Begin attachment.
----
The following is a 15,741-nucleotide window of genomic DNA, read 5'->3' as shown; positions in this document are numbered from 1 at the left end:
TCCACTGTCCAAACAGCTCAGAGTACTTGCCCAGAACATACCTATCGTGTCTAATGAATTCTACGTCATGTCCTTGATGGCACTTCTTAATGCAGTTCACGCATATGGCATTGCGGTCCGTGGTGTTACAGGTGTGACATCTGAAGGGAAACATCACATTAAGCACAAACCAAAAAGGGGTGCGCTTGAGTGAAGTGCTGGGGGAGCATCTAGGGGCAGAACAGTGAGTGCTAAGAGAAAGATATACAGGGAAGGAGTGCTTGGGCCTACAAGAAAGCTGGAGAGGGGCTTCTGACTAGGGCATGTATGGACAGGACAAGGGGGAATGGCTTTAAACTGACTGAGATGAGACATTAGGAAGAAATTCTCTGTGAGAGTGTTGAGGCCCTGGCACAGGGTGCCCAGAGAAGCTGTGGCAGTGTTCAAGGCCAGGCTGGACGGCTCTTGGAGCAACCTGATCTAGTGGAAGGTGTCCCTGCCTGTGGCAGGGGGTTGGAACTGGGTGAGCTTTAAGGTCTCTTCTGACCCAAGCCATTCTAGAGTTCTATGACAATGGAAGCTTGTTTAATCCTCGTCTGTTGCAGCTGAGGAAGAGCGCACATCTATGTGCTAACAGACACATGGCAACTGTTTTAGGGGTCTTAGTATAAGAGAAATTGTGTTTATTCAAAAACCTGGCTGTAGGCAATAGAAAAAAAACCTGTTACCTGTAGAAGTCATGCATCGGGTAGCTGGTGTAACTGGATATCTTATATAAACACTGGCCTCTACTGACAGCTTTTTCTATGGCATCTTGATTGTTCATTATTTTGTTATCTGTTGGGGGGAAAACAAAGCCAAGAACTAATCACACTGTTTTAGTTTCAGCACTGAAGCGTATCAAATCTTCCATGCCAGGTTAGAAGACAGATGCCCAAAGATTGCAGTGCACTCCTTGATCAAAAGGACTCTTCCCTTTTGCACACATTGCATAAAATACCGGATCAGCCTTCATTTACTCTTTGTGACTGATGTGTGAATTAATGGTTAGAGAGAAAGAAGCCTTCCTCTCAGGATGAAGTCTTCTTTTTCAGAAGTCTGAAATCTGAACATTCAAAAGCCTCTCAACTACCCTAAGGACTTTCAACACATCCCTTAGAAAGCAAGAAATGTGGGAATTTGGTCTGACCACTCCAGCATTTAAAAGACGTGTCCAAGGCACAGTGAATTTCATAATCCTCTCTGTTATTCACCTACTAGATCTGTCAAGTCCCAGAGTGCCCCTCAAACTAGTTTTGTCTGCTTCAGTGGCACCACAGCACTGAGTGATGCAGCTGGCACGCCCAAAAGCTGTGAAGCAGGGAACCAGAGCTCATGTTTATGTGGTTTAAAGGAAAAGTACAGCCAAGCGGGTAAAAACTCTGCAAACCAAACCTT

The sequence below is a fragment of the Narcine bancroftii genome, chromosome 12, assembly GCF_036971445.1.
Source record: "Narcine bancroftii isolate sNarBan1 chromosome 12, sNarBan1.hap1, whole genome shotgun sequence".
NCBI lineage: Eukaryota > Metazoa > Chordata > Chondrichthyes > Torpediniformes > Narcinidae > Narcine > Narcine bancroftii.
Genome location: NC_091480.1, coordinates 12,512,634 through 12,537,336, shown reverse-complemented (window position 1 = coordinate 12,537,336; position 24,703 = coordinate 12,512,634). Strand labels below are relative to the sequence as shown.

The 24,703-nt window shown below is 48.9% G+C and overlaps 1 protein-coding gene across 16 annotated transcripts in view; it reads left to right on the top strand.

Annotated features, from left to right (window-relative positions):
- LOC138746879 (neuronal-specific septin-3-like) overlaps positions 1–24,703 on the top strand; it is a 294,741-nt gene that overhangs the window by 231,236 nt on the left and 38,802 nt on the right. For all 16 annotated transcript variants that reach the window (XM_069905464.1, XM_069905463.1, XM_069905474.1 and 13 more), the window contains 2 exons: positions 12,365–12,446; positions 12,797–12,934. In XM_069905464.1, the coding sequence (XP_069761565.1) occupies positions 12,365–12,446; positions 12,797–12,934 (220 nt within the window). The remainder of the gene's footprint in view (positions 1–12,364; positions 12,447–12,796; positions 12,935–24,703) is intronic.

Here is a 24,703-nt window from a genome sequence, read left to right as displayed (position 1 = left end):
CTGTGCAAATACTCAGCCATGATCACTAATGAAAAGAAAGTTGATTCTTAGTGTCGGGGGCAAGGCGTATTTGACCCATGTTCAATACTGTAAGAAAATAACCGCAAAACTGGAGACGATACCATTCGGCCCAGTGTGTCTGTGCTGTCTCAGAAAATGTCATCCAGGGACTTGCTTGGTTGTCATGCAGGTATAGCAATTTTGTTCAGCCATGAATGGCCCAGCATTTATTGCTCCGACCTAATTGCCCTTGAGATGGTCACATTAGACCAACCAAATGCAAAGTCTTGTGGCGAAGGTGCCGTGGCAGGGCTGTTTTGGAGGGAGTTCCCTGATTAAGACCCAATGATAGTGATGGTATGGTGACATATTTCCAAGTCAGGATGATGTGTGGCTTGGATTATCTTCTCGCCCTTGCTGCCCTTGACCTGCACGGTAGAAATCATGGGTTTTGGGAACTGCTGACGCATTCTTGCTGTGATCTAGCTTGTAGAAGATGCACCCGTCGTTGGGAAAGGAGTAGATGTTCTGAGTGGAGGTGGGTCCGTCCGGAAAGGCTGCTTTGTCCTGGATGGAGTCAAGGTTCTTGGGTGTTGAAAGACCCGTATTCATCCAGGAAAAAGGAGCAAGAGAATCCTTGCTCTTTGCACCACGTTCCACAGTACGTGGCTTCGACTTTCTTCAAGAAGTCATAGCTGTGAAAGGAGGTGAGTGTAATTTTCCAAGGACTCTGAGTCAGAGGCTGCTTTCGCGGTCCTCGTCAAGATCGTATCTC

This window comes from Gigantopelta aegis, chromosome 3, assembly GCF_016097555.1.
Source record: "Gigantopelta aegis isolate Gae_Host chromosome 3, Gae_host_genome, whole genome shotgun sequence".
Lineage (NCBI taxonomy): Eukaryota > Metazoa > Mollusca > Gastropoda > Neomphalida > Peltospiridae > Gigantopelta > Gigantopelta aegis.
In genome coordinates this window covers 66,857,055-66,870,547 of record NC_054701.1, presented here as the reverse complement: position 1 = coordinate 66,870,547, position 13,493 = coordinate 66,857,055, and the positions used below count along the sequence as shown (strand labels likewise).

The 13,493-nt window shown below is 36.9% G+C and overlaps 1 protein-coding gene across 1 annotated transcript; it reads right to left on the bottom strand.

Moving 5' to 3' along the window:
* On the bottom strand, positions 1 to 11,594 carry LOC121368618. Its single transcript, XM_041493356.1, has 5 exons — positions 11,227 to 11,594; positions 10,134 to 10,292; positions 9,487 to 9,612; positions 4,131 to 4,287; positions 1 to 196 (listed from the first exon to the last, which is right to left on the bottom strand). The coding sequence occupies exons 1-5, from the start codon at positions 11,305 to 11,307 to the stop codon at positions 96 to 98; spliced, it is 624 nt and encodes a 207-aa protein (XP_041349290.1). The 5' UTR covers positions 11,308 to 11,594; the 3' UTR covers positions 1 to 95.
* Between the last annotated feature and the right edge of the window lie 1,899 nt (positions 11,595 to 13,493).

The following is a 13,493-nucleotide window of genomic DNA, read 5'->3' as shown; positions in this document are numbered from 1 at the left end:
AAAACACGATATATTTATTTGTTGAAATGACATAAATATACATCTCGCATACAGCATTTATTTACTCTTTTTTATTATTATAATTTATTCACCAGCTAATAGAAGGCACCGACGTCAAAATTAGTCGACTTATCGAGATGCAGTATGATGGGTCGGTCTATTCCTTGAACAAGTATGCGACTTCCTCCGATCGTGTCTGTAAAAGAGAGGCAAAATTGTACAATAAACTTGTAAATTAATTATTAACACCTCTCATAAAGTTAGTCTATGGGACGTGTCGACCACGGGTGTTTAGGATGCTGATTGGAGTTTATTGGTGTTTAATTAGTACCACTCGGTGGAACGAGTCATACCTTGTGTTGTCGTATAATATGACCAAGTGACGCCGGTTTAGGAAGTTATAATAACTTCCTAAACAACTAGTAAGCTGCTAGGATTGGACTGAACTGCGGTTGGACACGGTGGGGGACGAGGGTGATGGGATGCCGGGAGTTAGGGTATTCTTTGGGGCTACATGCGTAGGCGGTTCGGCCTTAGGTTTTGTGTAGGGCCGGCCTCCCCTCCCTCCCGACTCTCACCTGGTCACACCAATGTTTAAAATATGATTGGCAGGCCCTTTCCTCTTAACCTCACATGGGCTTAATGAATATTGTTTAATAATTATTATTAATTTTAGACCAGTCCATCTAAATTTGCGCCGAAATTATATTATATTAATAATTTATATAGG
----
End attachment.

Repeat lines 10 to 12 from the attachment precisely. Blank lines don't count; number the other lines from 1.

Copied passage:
Here is a 24,703-nt window from a genome sequence, read left to right as displayed (position 1 = left end):
CTGTGCAAATACTCAGCCATGATCACTAATGAAAAGAAAGTTGATTCTTAGTGTCGGGGGCAAGGCGTATTTGACCCATGTTCAATACTGTAAGAAAATAACCGCAAAACTGGAGACGATACCATTCGGCCCAGTGTGTCTGTGCTGTCTCAGAAAATGTCATCCAGGGACTTGCTTGGTTGTCATGCAGGTATAGCAATTTTGTTCAGCCATGAATGGCCCAGCATTTATTGCTCCGACCTAATTGCCCTTGAGATGGTCACATTAGACCAACCAAATGCAAAGTCTTGTGGCGAAGGTGCCGTGGCAGGGCTGTTTTGGAGGGAGTTCCCTGATTAAGACCCAATGATAGTGATGGTATGGTGACATATTTCCAAGTCAGGATGATGTGTGGCTTGGATTATCTTCTCGCCCTTGCTGCCCTTGACCTGCACGGTAGAAATCATGGGTTTTGGGAACTGCTGACGCATTCTTGCTGTGATCTAGCTTGTAGAAGATGCACCCGTCGTTGGGAAAGGAGTAGATGTTCTGAGTGGAGGTGGGTCCGTCCGGAAAGGCTGCTTTGTCCTGGATGGAGTCAAGGTTCTTGGGTGTTGAAAGACCCGTATTCATCCAGGAAAAAGGAGCAAGAGAATCCTTGCTCTTTGCACCACGTTCCACAGTACGTGGCTTCGACTTTCTTCAAGAAGTCATAGCTGTGAAAGGAGGTGAGTGTAATTTTCCAAGGACTCTGAGTCAGAGGCTGCTTTCGCGGTCCTCGTCAAGATCGTATCTC

This window comes from Gigantopelta aegis, chromosome 3, assembly GCF_016097555.1.